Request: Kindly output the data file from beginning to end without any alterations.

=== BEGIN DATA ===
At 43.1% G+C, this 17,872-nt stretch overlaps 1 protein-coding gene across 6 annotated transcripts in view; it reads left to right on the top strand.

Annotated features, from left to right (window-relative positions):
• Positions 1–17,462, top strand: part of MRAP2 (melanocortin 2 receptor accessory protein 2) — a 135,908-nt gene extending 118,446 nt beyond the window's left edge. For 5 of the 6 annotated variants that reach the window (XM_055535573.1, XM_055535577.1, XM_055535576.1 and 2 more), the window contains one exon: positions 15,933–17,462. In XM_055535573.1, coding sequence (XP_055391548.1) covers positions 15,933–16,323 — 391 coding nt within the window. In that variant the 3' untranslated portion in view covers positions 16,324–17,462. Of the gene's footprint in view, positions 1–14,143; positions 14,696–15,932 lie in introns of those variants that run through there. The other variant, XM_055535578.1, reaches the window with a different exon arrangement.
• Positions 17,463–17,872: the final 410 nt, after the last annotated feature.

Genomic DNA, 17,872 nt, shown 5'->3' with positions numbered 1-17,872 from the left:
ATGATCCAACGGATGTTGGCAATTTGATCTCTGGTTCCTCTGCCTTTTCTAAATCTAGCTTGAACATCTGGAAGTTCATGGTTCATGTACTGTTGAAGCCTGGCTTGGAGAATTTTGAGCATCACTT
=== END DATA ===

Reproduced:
At 43.1% G+C, this 17,872-nt stretch overlaps 1 protein-coding gene across 6 annotated transcripts in view; it reads left to right on the top strand.

Annotated features, from left to right (window-relative positions):
• Positions 1–17,462, top strand: part of MRAP2 (melanocortin 2 receptor accessory protein 2) — a 135,908-nt gene extending 118,446 nt beyond the window's left edge. For 5 of the 6 annotated variants that reach the window (XM_055535573.1, XM_055535577.1, XM_055535576.1 and 2 more), the window contains one exon: positions 15,933–17,462. In XM_055535573.1, coding sequence (XP_055391548.1) covers positions 15,933–16,323 — 391 coding nt within the window. In that variant the 3' untranslated portion in view covers positions 16,324–17,462. Of the gene's footprint in view, positions 1–14,143; positions 14,696–15,932 lie in introns of those variants that run through there. The other variant, XM_055535578.1, reaches the window with a different exon arrangement.
• Positions 17,463–17,872: the final 410 nt, after the last annotated feature.

Genomic DNA, 17,872 nt, shown 5'->3' with positions numbered 1-17,872 from the left:
ATGATCCAACGGATGTTGGCAATTTGATCTCTGGTTCCTCTGCCTTTTCTAAATCTAGCTTGAACATCTGGAAGTTCATGGTTCATGTACTGTTGAAGCCTGGCTTGGAGAATTTTGAGCATCACTT